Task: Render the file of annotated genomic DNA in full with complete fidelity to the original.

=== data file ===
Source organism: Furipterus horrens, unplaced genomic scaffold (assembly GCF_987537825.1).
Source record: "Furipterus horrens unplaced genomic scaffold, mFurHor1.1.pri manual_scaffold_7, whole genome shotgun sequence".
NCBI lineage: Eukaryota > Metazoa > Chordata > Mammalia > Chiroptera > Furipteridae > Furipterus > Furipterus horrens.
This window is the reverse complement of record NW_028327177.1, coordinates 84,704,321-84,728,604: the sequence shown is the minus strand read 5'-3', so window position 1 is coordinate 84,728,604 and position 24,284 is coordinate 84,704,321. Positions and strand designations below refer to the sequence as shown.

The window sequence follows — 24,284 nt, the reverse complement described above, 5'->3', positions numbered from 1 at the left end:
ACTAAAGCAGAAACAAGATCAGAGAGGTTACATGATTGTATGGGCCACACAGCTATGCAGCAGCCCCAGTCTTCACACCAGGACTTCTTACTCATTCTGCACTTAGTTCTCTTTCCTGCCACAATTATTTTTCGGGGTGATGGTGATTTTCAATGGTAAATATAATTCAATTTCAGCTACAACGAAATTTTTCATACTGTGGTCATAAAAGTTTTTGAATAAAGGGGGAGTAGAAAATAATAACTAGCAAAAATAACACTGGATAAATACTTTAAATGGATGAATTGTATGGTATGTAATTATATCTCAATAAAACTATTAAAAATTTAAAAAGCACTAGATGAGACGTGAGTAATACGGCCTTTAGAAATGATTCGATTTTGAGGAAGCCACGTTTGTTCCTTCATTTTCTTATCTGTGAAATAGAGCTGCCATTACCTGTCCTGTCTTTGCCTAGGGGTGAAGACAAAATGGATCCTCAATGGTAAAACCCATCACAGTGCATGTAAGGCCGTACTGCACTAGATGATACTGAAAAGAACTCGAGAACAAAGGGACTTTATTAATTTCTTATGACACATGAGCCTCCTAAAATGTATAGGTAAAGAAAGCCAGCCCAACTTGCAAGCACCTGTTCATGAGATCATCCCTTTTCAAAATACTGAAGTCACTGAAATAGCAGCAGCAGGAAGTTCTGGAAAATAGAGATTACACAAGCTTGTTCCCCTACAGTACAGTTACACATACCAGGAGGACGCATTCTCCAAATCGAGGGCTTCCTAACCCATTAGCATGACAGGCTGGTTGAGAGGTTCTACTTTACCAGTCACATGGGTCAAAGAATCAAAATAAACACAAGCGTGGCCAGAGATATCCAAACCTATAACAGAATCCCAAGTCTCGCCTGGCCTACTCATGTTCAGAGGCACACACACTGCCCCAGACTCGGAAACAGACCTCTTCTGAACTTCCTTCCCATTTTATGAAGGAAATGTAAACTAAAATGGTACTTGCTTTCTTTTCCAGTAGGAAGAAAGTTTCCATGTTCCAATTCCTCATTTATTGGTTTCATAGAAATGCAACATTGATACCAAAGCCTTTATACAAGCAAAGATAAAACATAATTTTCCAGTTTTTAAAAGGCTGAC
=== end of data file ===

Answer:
Source organism: Furipterus horrens, unplaced genomic scaffold (assembly GCF_987537825.1).
Source record: "Furipterus horrens unplaced genomic scaffold, mFurHor1.1.pri manual_scaffold_7, whole genome shotgun sequence".
NCBI lineage: Eukaryota > Metazoa > Chordata > Mammalia > Chiroptera > Furipteridae > Furipterus > Furipterus horrens.
This window is the reverse complement of record NW_028327177.1, coordinates 84,704,321-84,728,604: the sequence shown is the minus strand read 5'-3', so window position 1 is coordinate 84,728,604 and position 24,284 is coordinate 84,704,321. Positions and strand designations below refer to the sequence as shown.

The window sequence follows — 24,284 nt, the reverse complement described above, 5'->3', positions numbered from 1 at the left end:
ACTAAAGCAGAAACAAGATCAGAGAGGTTACATGATTGTATGGGCCACACAGCTATGCAGCAGCCCCAGTCTTCACACCAGGACTTCTTACTCATTCTGCACTTAGTTCTCTTTCCTGCCACAATTATTTTTCGGGGTGATGGTGATTTTCAATGGTAAATATAATTCAATTTCAGCTACAACGAAATTTTTCATACTGTGGTCATAAAAGTTTTTGAATAAAGGGGGAGTAGAAAATAATAACTAGCAAAAATAACACTGGATAAATACTTTAAATGGATGAATTGTATGGTATGTAATTATATCTCAATAAAACTATTAAAAATTTAAAAAGCACTAGATGAGACGTGAGTAATACGGCCTTTAGAAATGATTCGATTTTGAGGAAGCCACGTTTGTTCCTTCATTTTCTTATCTGTGAAATAGAGCTGCCATTACCTGTCCTGTCTTTGCCTAGGGGTGAAGACAAAATGGATCCTCAATGGTAAAACCCATCACAGTGCATGTAAGGCCGTACTGCACTAGATGATACTGAAAAGAACTCGAGAACAAAGGGACTTTATTAATTTCTTATGACACATGAGCCTCCTAAAATGTATAGGTAAAGAAAGCCAGCCCAACTTGCAAGCACCTGTTCATGAGATCATCCCTTTTCAAAATACTGAAGTCACTGAAATAGCAGCAGCAGGAAGTTCTGGAAAATAGAGATTACACAAGCTTGTTCCCCTACAGTACAGTTACACATACCAGGAGGACGCATTCTCCAAATCGAGGGCTTCCTAACCCATTAGCATGACAGGCTGGTTGAGAGGTTCTACTTTACCAGTCACATGGGTCAAAGAATCAAAATAAACACAAGCGTGGCCAGAGATATCCAAACCTATAACAGAATCCCAAGTCTCGCCTGGCCTACTCATGTTCAGAGGCACACACACTGCCCCAGACTCGGAAACAGACCTCTTCTGAACTTCCTTCCCATTTTATGAAGGAAATGTAAACTAAAATGGTACTTGCTTTCTTTTCCAGTAGGAAGAAAGTTTCCATGTTCCAATTCCTCATTTATTGGTTTCATAGAAATGCAACATTGATACCAAAGCCTTTATACAAGCAAAGATAAAACATAATTTTCCAGTTTTTAAAAGGCTGAC